日時 8月8日(水) 16:00

場所 北大地球環境c棟104

Life history variation and costs of reproduction in Abies balsamea

Jonathan Silvertown and Mike Dodd
(The Open University, UK.)

Fir waves, which occur only in E.N.America and Japan, provide a unique opportunity to study the entire life cycle of a tree within a short period of time. Among other uses, the system can be used to test life history theory. Initially, we tested the idea that wave regeneration should select for delayed reproduction or even semelparity in wave populations. Fieldwork at Whiteface Mt. In upstate New York has shown this hypothesis to be wrong and our subsequent work has been directed at discovering why. We will present a graphical model of age/size-specific variation in the costs and benefits of starting reproduction at any given time. This model can explain the observed reproductive behaviour of firs in wave forests if the cost- and benefit-curves have certain specific shapes. We report field-derived estimates of these curves which support the model.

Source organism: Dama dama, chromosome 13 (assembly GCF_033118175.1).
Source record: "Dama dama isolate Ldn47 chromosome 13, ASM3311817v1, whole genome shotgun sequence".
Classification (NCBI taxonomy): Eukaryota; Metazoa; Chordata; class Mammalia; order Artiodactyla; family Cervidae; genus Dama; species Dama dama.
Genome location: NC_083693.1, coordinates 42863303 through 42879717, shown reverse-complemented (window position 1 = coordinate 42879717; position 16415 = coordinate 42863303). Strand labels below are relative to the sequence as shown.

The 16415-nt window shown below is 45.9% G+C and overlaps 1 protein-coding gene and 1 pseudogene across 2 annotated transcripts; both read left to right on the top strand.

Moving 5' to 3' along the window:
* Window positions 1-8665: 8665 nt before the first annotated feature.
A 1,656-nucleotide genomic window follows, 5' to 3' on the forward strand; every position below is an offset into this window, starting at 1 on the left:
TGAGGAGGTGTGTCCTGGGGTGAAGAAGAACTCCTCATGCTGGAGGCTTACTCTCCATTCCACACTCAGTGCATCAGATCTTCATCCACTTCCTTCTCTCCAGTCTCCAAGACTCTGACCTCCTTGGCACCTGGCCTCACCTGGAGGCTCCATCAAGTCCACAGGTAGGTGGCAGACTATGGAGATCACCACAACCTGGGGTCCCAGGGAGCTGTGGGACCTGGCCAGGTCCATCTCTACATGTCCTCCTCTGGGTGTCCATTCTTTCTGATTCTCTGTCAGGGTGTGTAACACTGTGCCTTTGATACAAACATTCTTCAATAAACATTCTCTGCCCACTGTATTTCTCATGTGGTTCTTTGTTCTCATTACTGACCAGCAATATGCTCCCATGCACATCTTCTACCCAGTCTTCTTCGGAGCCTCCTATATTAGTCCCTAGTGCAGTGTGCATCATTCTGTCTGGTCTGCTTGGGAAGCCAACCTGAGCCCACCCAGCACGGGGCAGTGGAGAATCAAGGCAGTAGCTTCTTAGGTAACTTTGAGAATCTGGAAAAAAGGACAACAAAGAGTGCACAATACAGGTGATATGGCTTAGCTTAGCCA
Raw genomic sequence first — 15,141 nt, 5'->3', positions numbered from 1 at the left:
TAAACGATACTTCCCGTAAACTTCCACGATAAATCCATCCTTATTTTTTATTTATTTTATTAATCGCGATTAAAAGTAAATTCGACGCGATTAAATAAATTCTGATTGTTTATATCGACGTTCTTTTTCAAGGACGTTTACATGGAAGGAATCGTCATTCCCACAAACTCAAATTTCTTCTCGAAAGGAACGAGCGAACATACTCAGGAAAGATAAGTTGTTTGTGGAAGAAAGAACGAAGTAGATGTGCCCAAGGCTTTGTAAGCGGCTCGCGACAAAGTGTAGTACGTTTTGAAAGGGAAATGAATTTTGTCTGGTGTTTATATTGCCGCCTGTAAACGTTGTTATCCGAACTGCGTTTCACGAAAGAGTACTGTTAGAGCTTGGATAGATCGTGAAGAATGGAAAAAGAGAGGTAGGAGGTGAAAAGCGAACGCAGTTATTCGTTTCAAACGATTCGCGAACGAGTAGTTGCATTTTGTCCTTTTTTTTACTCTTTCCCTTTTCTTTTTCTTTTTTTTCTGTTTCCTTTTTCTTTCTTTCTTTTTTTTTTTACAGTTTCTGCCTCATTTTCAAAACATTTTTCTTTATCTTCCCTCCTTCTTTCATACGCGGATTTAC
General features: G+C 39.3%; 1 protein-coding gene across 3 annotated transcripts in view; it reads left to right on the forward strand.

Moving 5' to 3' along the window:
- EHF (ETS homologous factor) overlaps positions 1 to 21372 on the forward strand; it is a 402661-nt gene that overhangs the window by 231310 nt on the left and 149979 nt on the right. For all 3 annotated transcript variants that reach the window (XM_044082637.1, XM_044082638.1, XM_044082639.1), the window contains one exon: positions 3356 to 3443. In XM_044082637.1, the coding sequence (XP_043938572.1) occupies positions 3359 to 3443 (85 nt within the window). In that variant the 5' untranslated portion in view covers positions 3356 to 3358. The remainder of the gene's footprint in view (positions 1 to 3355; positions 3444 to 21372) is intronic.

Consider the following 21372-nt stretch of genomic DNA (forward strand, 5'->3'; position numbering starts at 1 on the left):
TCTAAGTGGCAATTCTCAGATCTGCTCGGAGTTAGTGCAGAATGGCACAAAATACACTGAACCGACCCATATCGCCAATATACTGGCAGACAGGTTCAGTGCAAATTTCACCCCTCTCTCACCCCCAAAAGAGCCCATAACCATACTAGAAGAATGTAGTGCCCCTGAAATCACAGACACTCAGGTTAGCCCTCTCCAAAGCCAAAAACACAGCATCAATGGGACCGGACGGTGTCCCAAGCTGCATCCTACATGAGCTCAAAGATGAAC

Silvertown, J. (1996). Are sub-alpine firs evolving towards semelparity? Evolutionary Ecology, 10, 77-80.

Silvertown, J. and Dodd, M. E. (1999). The demographic cost of reproduction and its consequences in balsam fir (Abies balsamea). American Naturalist, 154, 321-332.

Silvertown, J. and Dodd, M. E. (1999). Evolution of life history in balsam fir (Abies balsamea) in sub-alpine forests. Proceedings of the Royal Society of London B, 266, 729-733.

Dodd, M. E. and Silvertown, J. (2000). Size-specific fecundity and the influence of lifetime size variation upon effective population size in Abies balsamea. Heredity, 85, 604-609.


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